Aside from the obvious (what Santa brought), the memories that stick with me are hoping and praying with bated breath each year for proper snowfall and what happened when it finally came.
No time was wasted digging out the sled and abusing it until you couldn't feel your fingers and toes. School was suddenly something to look forward to, as our teachers attempted to organize chaos by authorizing a carefully monitored hundred-person snowball fight.
As I got older, I started spending the winter holidays with my extended family in Barcelona, which was a disappointing change - but only at first.
My grandmother was absolutely the matriarch and as a teenager, I naturally felt the need to rebel from her rigid rules and expectations of the holidays. However, my will dissolved year by year as I matured and began to appreciate the traditions and ceremonies.
Testing the 50-year-old Christmas lights from the boxes in the attic, icing and decorating the cake, and carefully placing the cards evenly around the living room collectively all gradually transformed into something special.
Both versions of the holidays had their pros and cons, but at the end of the day, I'm glad I got to experience both. We know scientifically that novelty makes our lives more memorable, and few things are worth remembering more than time with people we love.
Kiran (India) - I never celebrated Christmas in India. I always saw the festive lights and carols on a small scale, but I’ve never participated myself. It seems like, for most people (since it’s a predominantly Hindu country), there’s no religious significance. So instead, it’s more of a commercial opportunity for businesses to sell or to get more customers.
So, my understanding of what Christmas is has been largely shaped by movies and TV shows: the snow, Santa, Christmas trees… it couldn’t be farther from my reality growing up. But, now I live in London and this year, I’m really looking forward to my first Christmas in the UK. And here, Christmas is everywhere: in the Christmas lights on the street, German-style Christmas markets, and even the potential of snow.
We've made it to Christmas day! What does it look like around the world?
Across the continents, most of our team spends Christmas at home with their family, or they travel to family especially for the holiday. Though a few of us like the idea of spending Christmas far, far away, in places like Morocco, the Canaries, or somewhere beachy.
Next up: do you open presents on Christmas Eve, or Christmas Day? The vast majority of us open on Christmas morning surrounded by family, but those of us from Portugal, Brazil, the Philippines, and parts of the US open their first gifts on Christmas Eve.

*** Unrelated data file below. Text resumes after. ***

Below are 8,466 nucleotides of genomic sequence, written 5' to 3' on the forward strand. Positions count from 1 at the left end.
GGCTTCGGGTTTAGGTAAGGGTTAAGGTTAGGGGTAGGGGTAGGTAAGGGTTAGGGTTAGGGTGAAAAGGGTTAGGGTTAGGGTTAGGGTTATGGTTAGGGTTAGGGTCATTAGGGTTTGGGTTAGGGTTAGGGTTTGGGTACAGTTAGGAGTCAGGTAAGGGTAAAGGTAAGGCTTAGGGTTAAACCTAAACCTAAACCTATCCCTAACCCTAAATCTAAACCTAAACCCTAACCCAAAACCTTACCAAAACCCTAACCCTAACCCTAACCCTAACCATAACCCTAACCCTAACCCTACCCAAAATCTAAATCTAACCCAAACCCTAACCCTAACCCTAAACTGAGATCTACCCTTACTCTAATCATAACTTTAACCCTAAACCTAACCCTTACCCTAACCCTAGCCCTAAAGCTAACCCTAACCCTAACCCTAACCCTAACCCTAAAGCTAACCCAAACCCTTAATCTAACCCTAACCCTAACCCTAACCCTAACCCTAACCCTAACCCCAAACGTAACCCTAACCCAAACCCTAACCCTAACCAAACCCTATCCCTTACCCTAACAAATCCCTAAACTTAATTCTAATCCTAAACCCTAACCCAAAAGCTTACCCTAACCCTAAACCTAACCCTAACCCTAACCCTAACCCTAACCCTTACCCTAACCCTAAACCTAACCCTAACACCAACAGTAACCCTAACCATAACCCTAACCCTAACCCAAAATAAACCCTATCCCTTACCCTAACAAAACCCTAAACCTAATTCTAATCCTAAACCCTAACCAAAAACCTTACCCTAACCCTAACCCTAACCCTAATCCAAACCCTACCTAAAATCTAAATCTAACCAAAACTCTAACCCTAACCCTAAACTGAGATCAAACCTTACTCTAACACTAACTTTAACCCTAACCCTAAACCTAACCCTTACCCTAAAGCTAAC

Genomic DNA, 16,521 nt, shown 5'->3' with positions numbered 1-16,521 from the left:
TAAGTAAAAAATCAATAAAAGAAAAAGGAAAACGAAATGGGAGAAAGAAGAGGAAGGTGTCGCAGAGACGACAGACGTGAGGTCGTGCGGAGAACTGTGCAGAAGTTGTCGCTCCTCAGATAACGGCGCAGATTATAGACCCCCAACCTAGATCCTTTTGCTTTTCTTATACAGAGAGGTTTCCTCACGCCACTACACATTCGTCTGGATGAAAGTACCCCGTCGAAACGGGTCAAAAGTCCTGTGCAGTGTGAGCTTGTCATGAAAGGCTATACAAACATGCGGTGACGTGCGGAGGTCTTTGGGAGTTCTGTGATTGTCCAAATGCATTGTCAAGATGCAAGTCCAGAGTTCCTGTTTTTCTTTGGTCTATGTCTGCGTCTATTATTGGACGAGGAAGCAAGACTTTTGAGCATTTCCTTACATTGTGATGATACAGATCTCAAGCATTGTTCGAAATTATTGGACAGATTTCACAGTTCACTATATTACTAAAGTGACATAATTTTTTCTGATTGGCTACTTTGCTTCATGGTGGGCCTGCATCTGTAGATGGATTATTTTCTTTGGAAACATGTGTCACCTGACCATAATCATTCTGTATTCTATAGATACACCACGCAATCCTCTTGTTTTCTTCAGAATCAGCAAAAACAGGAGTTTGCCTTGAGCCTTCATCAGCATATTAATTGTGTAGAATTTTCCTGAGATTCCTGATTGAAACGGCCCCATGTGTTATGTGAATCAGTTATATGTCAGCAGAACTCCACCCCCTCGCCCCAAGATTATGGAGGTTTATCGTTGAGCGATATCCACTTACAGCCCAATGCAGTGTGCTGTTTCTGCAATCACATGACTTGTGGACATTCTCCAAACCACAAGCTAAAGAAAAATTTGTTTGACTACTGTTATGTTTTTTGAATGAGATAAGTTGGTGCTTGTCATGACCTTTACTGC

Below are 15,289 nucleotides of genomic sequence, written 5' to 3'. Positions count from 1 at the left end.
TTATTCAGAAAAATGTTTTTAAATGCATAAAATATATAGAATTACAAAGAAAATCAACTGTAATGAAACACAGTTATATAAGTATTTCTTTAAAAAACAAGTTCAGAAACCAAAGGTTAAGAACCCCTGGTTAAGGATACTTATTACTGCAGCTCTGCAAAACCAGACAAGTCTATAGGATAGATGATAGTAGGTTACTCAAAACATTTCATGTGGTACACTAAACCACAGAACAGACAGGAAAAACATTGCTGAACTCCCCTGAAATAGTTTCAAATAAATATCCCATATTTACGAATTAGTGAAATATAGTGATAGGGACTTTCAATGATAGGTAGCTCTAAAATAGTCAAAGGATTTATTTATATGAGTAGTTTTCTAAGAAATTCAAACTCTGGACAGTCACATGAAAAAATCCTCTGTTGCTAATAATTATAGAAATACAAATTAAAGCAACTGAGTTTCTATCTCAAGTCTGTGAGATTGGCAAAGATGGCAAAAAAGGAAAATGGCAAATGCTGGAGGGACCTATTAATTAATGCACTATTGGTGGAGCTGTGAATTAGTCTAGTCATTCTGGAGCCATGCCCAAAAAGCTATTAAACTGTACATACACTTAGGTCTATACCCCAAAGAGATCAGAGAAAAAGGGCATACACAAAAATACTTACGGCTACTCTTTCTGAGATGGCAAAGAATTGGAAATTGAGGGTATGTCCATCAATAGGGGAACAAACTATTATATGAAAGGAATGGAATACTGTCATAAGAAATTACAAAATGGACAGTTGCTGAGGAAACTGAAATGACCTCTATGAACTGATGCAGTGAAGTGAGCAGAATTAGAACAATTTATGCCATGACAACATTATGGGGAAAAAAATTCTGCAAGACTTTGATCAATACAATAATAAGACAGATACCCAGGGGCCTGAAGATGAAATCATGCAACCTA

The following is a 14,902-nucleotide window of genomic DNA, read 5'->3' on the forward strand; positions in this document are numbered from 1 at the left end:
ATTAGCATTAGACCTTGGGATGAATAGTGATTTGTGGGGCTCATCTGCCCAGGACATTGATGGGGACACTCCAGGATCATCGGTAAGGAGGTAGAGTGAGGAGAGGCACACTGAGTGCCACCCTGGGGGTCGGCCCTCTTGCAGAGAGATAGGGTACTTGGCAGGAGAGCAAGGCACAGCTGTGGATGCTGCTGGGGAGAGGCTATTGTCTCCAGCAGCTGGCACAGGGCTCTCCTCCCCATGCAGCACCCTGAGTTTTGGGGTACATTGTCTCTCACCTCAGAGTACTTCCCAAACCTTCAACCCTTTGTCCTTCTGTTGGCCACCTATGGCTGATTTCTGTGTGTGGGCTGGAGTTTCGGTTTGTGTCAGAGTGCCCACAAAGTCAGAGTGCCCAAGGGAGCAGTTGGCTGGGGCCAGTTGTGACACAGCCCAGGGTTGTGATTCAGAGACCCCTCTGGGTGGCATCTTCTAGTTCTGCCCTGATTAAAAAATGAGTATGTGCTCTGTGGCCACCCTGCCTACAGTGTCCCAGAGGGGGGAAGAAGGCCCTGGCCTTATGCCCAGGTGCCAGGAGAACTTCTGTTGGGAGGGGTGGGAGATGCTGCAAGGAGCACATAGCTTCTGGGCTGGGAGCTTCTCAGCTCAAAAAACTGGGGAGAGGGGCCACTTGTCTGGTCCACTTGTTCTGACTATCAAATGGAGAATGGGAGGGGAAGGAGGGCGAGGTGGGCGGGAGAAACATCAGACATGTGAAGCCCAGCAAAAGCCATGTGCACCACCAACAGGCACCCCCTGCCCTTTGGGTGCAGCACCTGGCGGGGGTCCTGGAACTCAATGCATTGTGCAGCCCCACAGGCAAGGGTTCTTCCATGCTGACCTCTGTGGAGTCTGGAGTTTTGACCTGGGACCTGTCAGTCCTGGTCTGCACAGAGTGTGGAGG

Andreia (Portugal) - At midnight, we exchange gifts. If there are kids in the family, chances are someone will dress up as Santa and distribute presents around. In the early morning, after a third (or fifth) round of desserts, board games, and a drink or two, we all go to bed to rest up for the day after. Christmas Day itself is usually just spent at home, on the couch and watching films, recovering from our main celebration the day before.
Kristi (Canada) - On Christmas Eve, we play cards in front of the fireplace while holiday music plays and big white snowflakes drift down from the sky.
No matter how old we get, we will sleep over at my parents’ house so we are there for Christmas brekkie in our pyjamas. The kids (and I) rush downstairs to check stockings – but only once everyone is awake (those who wake up even slightly after the crack of dawn are awakened by sleigh bells jangling loudly outside their door). Armed with coffee or tea, we all sit on the floor around the lit tree and open presents one at a time.
Kristi ice-skating in Canada
Genora (Trinidad and Tobago) - On the day itself, we open presents, and either head to the beach or watch cheesy movies. People in the Caribbean are pretty religious, so many people still attend Christmas mass at midnight on Christmas Eve. Afterwards, hitting the sand and surfing during Christmas holidays is super common here, especially on Boxing Day.
Jo (South Africa) - Presents are opened throughout the day (not all in the morning, like in the movies). In our neighbourhood, the kids all play together with their new rollerblades, scooters, drones or RC cars.
Kash (Canada/Ireland) - As a child, my experience with Christmas was a bit of a mixed bag. My earliest memories were quite nice; extended family members piled in for a photograph on the staircase of my aunt’s farmhouse (she always made an effort at Christmas) and snowsuit waddles on the front porch before diving into a blanket of snow.
At the age of four, I moved to Ireland with my single mom and sister, so our big family Christmases were a thing of the past. Looking back, I know my mother was struggling with the pressure of perfection as well as grappling with the realities of being a single parent with a mental illness. And she did the best she could. We did try to make it back to Canada the first few years of being abroad, and that meant a lot.
After a few tough years when we experienced loss and I took on the subconscious stresses of organising the day, as a family, we’re now in a better place to celebrate. My sister has carried on the spirit of my aunt’s thoughtful Christmases for the sake of her children. It definitely inspires me to bring the festive spirit, as I would love for my nieces and nephews to have fond memories of the holiday.
Personally, it’s hard to ignore the pervasive influence of the commercialization of Christmas. I find myself yearning for simpler, more meaningful celebrations that focus on genuine connections rather than the accumulation of material gifts. That’s why I’m very intrigued by the idea of Yule instead.
In exploring the essence of Yule, there's a noticeable emphasis on nature, the changing seasons, and the interconnectedness of all living things. The celebration revolves around the Winter Solstice, the rhythms of the natural world, and the return of light. The emphasis on connection, both with loved ones and with the natural world, feels to me, like a genuine return to the heart of what holidays should be about.
So, what's on your plate?